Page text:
Crop Progress - State Stories

IDAHO: The Statewide temperatures in Idaho for the month of January were normal to below average throughout the State. February ended a relatively mild winter in Idaho. Significant snow fell in the mountains, and notably, in the Tetons and the headwater regions of the Snake River. Northern Idaho received significant snowfall. The heavy snowfall provided great moisture for crop fields and abundant snowpack in the mountains. Some concern was expressed in Benewah and Kootenai Counties over the very cold temperatures they experienced prior to the snow event. Calving and lambing both progressed in northern and southwestern Idaho. Three good storms over the last two weeks added much needed moisture in Southwestern Idaho. In south central Idaho, temperatures cooled to norms that were more seasonal. The region finally received snow in the valley. Cautiously, the upcoming water year started to look better. Given the cooler weather conditions, farm work trended to a more normal schedule. Major activities included hauling manure. The February moisture helped the winter wheat crop come out of dormancy in good condition. In eastern Idaho, Bannock and Bingham Counties received much needed snow. Lemhi, Clark, Fremont, and Teton Counties also received steady snowfall throughout February. Ranchers started calving and the February weather conditions made it more challenging.

MONTANA: This report for Montana is for the entire month of February 2021. Topsoil moisture 12% very short, 41% short, 46% adequate, 1% surplus. Subsoil moisture 11% very short, 40% short, 48% adequate, 1% surplus. Winter wheat - condition 2% very poor, 9% poor, 20% fair, 61% good, 8% excellent. Winter wheat – wind damage 57% none, 26% light, 10% moderate, 7% heavy. Winter wheat – freeze and drought damage 71% none, 20% light, 7% moderate, 2% heavy. Winter wheat – protectiveness of snow cover 10% very poor, 9% poor, 24% fair, 46% good, 11% excellent. Pasture and range - condition 21% very poor, 21% poor, 47% fair, 9% good, 2% excellent. Livestock grazing accessibility – 41% open, 24% difficult, 35% closed. Livestock receiving supplemental feed – cattle and calves 97% fed. Livestock receiving supplemental feed – sheep and lambs 97% fed. The month of February produced cooler winter conditions and fluctuating temperatures across the State of Montana, according to the Mountain Regional Field Office of the National Agricultural Statistics Service, USDA. Reporters across the State noted they received a couple of decent storm events in February, which improved the snow cover and provided needed moisture. A cold snap pushed temperatures below historical averages, with temperatures dipping below zero into the third week of the month. Temperatures then began to slowly rise closer to the historical averages towards the end of the month. Low temperatures ranged from the low 40s to -20s. According to the U.S. Drought Monitor, approximately 97 percent of Montana is abnormally dry or in a current state of drought, with about 8 percent of the State in severe or extreme drought.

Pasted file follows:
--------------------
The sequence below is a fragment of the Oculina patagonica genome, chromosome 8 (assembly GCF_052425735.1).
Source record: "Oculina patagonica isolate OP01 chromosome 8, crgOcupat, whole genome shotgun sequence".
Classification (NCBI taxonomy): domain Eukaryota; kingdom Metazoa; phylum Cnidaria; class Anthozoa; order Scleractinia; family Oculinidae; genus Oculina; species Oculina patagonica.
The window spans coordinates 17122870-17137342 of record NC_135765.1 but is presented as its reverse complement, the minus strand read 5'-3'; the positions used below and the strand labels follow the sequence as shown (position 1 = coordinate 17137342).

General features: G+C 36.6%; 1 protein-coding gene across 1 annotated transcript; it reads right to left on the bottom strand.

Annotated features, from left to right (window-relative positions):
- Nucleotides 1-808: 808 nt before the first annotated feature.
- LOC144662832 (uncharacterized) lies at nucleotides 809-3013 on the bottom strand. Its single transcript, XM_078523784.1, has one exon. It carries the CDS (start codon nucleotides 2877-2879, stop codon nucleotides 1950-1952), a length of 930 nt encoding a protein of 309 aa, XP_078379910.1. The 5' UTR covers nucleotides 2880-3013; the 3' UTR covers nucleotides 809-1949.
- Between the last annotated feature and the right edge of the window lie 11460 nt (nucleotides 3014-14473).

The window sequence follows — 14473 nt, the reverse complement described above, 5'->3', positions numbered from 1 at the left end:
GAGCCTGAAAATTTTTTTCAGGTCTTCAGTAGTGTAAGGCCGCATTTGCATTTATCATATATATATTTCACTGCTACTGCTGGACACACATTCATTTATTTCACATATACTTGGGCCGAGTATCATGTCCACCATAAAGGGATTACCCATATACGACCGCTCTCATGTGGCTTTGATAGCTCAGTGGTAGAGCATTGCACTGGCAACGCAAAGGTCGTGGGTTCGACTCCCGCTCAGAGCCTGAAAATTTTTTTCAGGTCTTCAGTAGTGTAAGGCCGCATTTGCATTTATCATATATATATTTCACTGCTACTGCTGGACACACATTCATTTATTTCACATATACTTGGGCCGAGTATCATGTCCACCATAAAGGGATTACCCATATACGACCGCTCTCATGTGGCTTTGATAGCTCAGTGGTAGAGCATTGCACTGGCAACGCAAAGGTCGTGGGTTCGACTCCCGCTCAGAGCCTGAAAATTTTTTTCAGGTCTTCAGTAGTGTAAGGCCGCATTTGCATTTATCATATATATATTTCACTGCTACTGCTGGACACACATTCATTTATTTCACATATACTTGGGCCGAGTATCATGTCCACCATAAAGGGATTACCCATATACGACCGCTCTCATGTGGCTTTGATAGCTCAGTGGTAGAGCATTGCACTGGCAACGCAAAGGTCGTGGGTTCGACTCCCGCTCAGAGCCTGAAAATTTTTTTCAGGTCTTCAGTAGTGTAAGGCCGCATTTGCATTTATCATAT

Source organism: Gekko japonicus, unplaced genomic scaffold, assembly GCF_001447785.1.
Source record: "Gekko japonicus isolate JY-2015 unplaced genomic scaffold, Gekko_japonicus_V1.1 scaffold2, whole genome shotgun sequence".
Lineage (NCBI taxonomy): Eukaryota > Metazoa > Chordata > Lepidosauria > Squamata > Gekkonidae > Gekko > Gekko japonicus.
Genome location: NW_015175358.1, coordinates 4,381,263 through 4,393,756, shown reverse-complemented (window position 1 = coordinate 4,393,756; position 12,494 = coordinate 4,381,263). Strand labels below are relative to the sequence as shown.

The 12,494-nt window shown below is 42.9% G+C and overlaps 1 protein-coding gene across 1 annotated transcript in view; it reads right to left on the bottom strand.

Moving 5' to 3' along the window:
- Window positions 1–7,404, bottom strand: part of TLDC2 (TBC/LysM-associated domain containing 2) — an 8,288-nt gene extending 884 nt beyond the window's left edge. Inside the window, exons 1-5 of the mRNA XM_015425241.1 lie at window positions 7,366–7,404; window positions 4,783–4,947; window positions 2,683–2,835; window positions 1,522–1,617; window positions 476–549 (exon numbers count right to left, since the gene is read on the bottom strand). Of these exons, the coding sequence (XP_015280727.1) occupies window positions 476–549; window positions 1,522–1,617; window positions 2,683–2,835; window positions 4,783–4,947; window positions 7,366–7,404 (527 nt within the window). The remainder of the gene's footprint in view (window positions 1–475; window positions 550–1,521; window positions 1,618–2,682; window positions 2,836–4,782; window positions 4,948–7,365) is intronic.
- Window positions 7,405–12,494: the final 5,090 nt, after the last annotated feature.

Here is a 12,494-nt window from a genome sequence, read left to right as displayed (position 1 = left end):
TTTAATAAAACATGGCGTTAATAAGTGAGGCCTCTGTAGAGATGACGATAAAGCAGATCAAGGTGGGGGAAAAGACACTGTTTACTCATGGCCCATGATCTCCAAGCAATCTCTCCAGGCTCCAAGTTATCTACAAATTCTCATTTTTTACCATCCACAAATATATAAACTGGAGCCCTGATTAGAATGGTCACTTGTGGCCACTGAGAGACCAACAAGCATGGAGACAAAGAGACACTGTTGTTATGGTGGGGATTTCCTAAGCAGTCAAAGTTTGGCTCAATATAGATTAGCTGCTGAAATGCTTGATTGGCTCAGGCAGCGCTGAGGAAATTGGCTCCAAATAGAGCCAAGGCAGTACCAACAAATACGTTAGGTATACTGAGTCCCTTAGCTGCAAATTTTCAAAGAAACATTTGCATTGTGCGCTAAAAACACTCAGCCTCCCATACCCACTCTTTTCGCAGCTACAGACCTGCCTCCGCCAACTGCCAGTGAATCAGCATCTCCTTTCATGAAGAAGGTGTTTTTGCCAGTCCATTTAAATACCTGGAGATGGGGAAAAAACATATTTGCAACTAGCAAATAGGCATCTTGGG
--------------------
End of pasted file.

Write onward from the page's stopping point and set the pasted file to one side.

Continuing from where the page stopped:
NEVADA: Topsoil moisture 50% very short, 25% short, 25% adequate. Subsoil moisture 70% very short, 25% short, 5% adequate. Temperatures for the month averaged 37.8 degrees, 2.5 degrees above normal. Statewide average precipitation was 0.60 inch.

OREGON: Conditions throughout the State in February ranged from 50 degree temperatures to ice storms. Ice storms caused significant damage to forest stands, hazelnut and fruit tree orchards in Clackamas, Multnomah, and Washington Counties. Some areas were still without power due to tree damage along roads and power line corridors. Damage to crops was not readily apparent. Benton and Lincoln Counties reported typical February temperatures; however, freezing rain in Benton County damaged trees and crops when temperatures dropped into the 20’s. In Tillamook and Clatsop Counties, rainy conditions persisted on the coast. Grass continued to grow well. Many pastures and grass cover crops planted on corn silage fields looked good. Most dairy herds continued to be confined. There were still beef operations with animals in fields with well-drained soils. Gilliam and Hood River Counties reported significant snowfalls, which brought the current moisture levels up to average; however, they were still behind from last year. The cold weather affected some cattle producers who were calving in mid-February. Baker, Grant, Wheeler, and Malheur Counties received a good amount of snow. Calving was difficult for a few nights with the snow and cold temperatures. In Douglas, Jackson, and Josephine Counties, steady rains made fieldwork messy. Soil moisture recharged. Snow pack was building. Winter pruning of orchards and vineyards neared completion. Plum orchards were about two weeks away from bloom. Cover crops and grain crops made good progress. Grains were about two feet tall. Malheur County producers staged supplies and equipment to start planting onions when field conditions permit.